There is an underlying hidden requirement in creating software products. It doesn’t just have to “work”; it needs to be molded in such a way that it can be changed, maintained, and scaled easily.
Last month, I gave a talk addressing this topic to the 1st cohort at Telegraph Academy—an immersive program that teaches underrepresented groups in tech on how to code. They were nearing their last week of the program so I thought it would be relevant to share some industry lessons.
The biggest mistake beginners tend to make is not taking the time to think through the pros/cons of a software design. Designing early makes it easier to find flaws, it’s much harder fixing those flaws once it’s expressed in code.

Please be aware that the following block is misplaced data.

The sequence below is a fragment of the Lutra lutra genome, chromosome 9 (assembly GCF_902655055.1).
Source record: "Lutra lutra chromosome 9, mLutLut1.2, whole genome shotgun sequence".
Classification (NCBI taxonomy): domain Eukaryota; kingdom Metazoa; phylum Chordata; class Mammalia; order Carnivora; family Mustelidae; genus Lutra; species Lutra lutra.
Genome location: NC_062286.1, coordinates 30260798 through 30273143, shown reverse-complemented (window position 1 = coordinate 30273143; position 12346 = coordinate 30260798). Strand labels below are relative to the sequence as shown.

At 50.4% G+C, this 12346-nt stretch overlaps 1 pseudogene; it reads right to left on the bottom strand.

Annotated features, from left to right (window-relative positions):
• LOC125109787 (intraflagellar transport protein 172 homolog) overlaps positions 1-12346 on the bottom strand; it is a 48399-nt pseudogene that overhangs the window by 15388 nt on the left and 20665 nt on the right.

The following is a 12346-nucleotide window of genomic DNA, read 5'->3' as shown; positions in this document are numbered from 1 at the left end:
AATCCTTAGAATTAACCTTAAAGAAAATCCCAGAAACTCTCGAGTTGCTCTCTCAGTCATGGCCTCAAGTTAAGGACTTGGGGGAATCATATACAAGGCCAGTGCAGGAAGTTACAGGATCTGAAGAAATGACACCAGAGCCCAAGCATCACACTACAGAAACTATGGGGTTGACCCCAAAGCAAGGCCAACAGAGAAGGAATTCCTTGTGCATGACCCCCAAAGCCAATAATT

Don’t over optimize
This doesn’t just apply to algorithms (e.g. trying to get O(n * log n) performance vs O(n2) on a small dataset), but it also applies to software design. Don’t over-engineer or over-genericize a problem if it doesn’t have to be.
Don’t repeat yourself (DRY)
Code repetition means if something needs to be changed/fixed, it needs to be changed in all parts of the code which is error-prone. Have one source of truth and abstract where appropriate.
Smaller classes, methods, and files are easier to maintain.
Check out the slides here.